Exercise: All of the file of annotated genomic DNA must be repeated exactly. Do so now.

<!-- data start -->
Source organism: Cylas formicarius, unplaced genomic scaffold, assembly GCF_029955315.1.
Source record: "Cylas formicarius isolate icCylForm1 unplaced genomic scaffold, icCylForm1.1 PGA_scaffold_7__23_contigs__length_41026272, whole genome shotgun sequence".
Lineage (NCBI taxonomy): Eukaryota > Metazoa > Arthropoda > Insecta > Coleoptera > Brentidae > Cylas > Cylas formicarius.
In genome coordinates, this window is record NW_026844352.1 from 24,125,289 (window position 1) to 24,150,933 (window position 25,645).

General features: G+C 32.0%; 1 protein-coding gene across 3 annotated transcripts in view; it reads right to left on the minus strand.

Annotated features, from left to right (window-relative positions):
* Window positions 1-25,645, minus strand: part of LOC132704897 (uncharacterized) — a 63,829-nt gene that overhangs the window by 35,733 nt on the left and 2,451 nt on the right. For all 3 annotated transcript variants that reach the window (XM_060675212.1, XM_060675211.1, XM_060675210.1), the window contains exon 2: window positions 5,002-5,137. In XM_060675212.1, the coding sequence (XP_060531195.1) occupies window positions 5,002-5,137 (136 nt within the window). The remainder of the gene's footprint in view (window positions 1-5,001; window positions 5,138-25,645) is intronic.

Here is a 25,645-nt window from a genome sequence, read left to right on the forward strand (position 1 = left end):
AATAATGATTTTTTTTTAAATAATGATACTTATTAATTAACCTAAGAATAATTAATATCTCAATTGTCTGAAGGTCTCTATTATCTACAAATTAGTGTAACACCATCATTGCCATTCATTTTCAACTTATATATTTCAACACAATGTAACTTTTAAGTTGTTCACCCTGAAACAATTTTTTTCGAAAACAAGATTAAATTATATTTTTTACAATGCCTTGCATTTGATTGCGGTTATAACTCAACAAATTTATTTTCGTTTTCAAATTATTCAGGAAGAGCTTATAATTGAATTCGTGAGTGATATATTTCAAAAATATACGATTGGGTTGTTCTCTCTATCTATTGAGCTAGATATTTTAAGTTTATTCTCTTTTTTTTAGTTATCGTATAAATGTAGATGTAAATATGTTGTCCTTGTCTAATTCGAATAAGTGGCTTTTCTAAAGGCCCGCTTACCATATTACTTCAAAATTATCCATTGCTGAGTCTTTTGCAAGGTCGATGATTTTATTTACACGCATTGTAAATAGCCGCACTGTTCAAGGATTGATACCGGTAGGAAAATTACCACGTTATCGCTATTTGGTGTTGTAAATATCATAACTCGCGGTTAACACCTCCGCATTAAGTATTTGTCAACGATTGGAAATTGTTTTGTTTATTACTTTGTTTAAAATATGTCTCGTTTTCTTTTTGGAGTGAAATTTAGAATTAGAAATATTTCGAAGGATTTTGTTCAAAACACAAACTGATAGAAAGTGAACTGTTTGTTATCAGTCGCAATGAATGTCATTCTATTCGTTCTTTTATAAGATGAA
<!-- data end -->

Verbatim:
Source organism: Cylas formicarius, unplaced genomic scaffold, assembly GCF_029955315.1.
Source record: "Cylas formicarius isolate icCylForm1 unplaced genomic scaffold, icCylForm1.1 PGA_scaffold_7__23_contigs__length_41026272, whole genome shotgun sequence".
Lineage (NCBI taxonomy): Eukaryota > Metazoa > Arthropoda > Insecta > Coleoptera > Brentidae > Cylas > Cylas formicarius.
In genome coordinates, this window is record NW_026844352.1 from 24,125,289 (window position 1) to 24,150,933 (window position 25,645).

General features: G+C 32.0%; 1 protein-coding gene across 3 annotated transcripts in view; it reads right to left on the minus strand.

Annotated features, from left to right (window-relative positions):
* Window positions 1-25,645, minus strand: part of LOC132704897 (uncharacterized) — a 63,829-nt gene that overhangs the window by 35,733 nt on the left and 2,451 nt on the right. For all 3 annotated transcript variants that reach the window (XM_060675212.1, XM_060675211.1, XM_060675210.1), the window contains exon 2: window positions 5,002-5,137. In XM_060675212.1, the coding sequence (XP_060531195.1) occupies window positions 5,002-5,137 (136 nt within the window). The remainder of the gene's footprint in view (window positions 1-5,001; window positions 5,138-25,645) is intronic.

Here is a 25,645-nt window from a genome sequence, read left to right on the forward strand (position 1 = left end):
AATAATGATTTTTTTTTAAATAATGATACTTATTAATTAACCTAAGAATAATTAATATCTCAATTGTCTGAAGGTCTCTATTATCTACAAATTAGTGTAACACCATCATTGCCATTCATTTTCAACTTATATATTTCAACACAATGTAACTTTTAAGTTGTTCACCCTGAAACAATTTTTTTCGAAAACAAGATTAAATTATATTTTTTACAATGCCTTGCATTTGATTGCGGTTATAACTCAACAAATTTATTTTCGTTTTCAAATTATTCAGGAAGAGCTTATAATTGAATTCGTGAGTGATATATTTCAAAAATATACGATTGGGTTGTTCTCTCTATCTATTGAGCTAGATATTTTAAGTTTATTCTCTTTTTTTTAGTTATCGTATAAATGTAGATGTAAATATGTTGTCCTTGTCTAATTCGAATAAGTGGCTTTTCTAAAGGCCCGCTTACCATATTACTTCAAAATTATCCATTGCTGAGTCTTTTGCAAGGTCGATGATTTTATTTACACGCATTGTAAATAGCCGCACTGTTCAAGGATTGATACCGGTAGGAAAATTACCACGTTATCGCTATTTGGTGTTGTAAATATCATAACTCGCGGTTAACACCTCCGCATTAAGTATTTGTCAACGATTGGAAATTGTTTTGTTTATTACTTTGTTTAAAATATGTCTCGTTTTCTTTTTGGAGTGAAATTTAGAATTAGAAATATTTCGAAGGATTTTGTTCAAAACACAAACTGATAGAAAGTGAACTGTTTGTTATCAGTCGCAATGAATGTCATTCTATTCGTTCTTTTATAAGATGAA